Tag Archives: The Broken Road

1934 stroll from the Iron Gate to Istanbul

I am not a member of the Sir Patrick Michael Leigh (“Paddy”) Fermor, DSO, OBE (1915-2011) cult, though I readily stipulate that he had pluck and extensive culture. Decades after his stroll from the Netherlands to Istanbul (which like many Greeks he continued to call “Constantinople”) that took from 8 December 1933 to1 January 1935 and mostly without notes or diaries, he published two books about the trip and worked on a third. The third was put together by Colin Tiburon and Artemis Cooper. It has a baroque style, except for the appended diary of his later first trip to Mount Athos.

I suspect that the 18-19-year-old had not been as virulently anti-Ottoman as the author of The Broken Road was. The Greek nationalist fanaticism and unremitting denigration of Turks mars the book.

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It also has other major problems of organization (wildly digressive) and believability. I do not believe he could have remembered so many details 25-75 years earlier, and his disquisitions on history surely owe much to later reading. I don’t doubt he went where he says he went (much lengthening the trip by swinging from Plovdid in central Bulgaria to the Romanian capital of Bucharest). Nor do I doubt that he cadged off scores of Romanians and Bulgarians, including impoverished peasants as well as Romanian (and, earlier, Hungarian) aristocrats. I find his sense of entitlement to being fed and sheltered very off-putting. His outrage that some Bulgarians would not give him a free ride shows particularly clearly his exploitativeness. (He does sometimes mention unease at others paying for all his meals and drinks, though the reader cannot be sure if he felt this is 1934 or decades later looking at the record of his reliance on the kindness of strangers that exceeded that of Blanche DuBois).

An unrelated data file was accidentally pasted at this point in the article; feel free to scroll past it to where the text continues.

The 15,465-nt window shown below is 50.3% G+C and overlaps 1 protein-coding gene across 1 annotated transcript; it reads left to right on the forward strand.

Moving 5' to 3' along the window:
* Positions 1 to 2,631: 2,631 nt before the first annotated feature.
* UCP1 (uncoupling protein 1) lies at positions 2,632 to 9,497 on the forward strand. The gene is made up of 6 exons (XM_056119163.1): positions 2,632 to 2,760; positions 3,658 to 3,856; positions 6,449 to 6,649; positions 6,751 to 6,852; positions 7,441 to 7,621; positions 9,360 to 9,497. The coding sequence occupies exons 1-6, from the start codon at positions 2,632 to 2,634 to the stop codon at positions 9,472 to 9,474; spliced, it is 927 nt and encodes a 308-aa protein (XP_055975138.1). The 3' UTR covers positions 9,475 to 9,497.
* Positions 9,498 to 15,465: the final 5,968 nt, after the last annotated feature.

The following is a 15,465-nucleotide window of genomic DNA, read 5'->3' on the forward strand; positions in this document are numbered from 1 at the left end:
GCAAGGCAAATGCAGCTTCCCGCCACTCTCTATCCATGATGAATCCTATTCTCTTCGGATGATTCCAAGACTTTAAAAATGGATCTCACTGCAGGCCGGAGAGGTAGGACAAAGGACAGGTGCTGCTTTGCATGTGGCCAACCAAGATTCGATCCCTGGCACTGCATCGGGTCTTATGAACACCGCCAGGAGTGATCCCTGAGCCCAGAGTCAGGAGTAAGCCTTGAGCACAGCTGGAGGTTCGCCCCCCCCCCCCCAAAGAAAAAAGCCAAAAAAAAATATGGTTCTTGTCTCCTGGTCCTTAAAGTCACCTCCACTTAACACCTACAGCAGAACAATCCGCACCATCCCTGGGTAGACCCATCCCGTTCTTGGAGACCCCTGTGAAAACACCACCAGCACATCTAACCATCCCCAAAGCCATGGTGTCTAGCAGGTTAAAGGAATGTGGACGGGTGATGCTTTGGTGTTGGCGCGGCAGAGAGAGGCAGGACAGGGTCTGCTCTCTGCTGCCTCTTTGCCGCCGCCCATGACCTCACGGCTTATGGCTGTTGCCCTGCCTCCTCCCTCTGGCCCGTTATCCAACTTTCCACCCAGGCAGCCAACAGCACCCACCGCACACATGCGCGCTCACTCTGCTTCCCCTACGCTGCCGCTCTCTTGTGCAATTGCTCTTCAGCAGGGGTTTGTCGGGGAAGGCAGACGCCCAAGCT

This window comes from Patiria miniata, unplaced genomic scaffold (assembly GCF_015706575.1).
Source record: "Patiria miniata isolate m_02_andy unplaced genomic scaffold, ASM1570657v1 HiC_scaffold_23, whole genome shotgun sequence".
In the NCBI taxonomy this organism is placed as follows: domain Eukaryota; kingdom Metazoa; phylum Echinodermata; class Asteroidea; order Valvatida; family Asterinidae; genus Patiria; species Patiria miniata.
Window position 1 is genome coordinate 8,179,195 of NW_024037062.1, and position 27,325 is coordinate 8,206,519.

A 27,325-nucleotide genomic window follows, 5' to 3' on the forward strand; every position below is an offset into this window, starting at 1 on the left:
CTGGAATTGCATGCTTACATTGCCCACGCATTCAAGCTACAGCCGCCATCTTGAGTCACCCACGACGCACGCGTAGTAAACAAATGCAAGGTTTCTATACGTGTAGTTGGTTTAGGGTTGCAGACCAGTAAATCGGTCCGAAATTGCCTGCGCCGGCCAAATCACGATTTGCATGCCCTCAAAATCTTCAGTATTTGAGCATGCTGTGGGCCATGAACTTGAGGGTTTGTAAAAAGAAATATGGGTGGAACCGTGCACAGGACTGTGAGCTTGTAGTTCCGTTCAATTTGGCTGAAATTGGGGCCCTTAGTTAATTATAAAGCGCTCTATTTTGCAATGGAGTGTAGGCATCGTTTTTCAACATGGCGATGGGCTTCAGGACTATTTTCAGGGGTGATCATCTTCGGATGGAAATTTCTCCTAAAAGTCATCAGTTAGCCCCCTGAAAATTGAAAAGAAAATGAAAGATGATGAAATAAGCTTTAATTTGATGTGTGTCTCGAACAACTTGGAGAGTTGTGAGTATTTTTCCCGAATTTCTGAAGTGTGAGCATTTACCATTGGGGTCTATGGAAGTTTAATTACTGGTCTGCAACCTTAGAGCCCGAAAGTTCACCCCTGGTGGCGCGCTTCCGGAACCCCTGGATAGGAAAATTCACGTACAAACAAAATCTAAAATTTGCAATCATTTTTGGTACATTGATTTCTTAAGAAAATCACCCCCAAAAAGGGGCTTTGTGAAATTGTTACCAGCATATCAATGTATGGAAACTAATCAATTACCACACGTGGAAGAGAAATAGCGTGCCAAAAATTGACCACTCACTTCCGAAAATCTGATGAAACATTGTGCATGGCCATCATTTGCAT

Fermor worked on the manuscript into his 90s. I find the portrait of his 19-year-old self suspect. There is hardly anything about the target of the long walk (with at least one train trip, and lots of rides), not even what is Byzantine in Istanbul, let alone its mosques, Topkapi Palace, and the waterways within its boundaries.

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The parts that most interested me were about his visit to Rustchuk (Russe, Bulgaria on the Danube) and his extended stay (sponging in both cities) in Bucharest. He documented the rabid anti-Semitism of the Romanians (pp. 148-52).

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(interior of Kretzulescu Church in Bucharest, showing typical decoraiton of every inch)

©2018, Stephen O. Murray

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